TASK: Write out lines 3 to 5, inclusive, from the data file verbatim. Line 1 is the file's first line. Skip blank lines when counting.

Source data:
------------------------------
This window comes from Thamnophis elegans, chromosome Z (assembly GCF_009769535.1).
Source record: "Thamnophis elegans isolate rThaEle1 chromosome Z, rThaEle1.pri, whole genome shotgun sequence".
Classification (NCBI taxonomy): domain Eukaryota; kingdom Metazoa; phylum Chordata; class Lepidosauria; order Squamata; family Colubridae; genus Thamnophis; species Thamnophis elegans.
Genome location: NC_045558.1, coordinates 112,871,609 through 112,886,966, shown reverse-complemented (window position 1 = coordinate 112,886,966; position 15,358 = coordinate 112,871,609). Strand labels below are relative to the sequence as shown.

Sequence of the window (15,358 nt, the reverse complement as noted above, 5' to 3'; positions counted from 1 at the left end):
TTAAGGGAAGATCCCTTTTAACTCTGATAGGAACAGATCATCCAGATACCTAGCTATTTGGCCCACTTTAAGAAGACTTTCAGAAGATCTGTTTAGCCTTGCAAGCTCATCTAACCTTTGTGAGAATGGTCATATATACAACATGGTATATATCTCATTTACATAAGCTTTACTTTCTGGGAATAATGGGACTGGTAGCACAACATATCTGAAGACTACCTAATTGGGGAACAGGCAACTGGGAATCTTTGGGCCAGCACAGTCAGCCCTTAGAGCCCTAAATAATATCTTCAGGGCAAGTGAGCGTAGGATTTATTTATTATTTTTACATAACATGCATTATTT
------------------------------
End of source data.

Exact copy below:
Classification (NCBI taxonomy): domain Eukaryota; kingdom Metazoa; phylum Chordata; class Lepidosauria; order Squamata; family Colubridae; genus Thamnophis; species Thamnophis elegans.
Genome location: NC_045558.1, coordinates 112,871,609 through 112,886,966, shown reverse-complemented (window position 1 = coordinate 112,886,966; position 15,358 = coordinate 112,871,609). Strand labels below are relative to the sequence as shown.

Sequence of the window (15,358 nt, the reverse complement as noted above, 5' to 3'; positions counted from 1 at the left end):